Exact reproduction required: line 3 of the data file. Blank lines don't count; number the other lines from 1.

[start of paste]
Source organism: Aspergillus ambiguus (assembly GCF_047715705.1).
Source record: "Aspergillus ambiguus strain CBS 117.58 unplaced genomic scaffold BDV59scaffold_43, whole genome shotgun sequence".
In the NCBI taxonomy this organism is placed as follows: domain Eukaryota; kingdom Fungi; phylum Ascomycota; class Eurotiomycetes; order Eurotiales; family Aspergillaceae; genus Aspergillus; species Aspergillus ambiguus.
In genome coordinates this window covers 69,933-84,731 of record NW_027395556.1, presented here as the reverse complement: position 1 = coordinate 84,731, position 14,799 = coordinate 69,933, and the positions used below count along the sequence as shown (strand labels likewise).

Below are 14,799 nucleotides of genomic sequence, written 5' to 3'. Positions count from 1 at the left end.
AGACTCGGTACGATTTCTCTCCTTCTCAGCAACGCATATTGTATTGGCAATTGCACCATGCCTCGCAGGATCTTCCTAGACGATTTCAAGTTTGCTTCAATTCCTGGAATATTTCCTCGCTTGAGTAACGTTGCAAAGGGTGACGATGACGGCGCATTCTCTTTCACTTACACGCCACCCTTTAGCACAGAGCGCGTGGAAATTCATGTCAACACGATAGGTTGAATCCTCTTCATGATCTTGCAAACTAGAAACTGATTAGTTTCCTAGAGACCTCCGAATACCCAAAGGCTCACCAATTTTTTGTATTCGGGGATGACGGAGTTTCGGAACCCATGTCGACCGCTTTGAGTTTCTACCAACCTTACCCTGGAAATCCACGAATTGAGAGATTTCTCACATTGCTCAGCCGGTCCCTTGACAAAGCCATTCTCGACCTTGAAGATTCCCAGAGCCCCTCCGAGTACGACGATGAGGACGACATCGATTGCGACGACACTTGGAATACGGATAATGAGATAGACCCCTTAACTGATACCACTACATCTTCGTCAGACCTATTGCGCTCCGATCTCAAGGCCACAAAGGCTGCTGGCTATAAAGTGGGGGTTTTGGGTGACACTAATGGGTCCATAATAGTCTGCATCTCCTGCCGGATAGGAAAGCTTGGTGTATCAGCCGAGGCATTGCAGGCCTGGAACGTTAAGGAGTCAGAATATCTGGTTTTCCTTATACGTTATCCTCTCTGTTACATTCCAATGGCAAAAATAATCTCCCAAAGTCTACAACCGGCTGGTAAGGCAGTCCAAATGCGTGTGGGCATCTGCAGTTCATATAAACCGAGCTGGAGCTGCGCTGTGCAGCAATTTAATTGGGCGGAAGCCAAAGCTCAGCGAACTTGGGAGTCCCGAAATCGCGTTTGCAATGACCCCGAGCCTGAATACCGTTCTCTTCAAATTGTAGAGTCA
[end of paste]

In the NCBI taxonomy this organism is placed as follows: domain Eukaryota; kingdom Fungi; phylum Ascomycota; class Eurotiomycetes; order Eurotiales; family Aspergillaceae; genus Aspergillus; species Aspergillus ambiguus.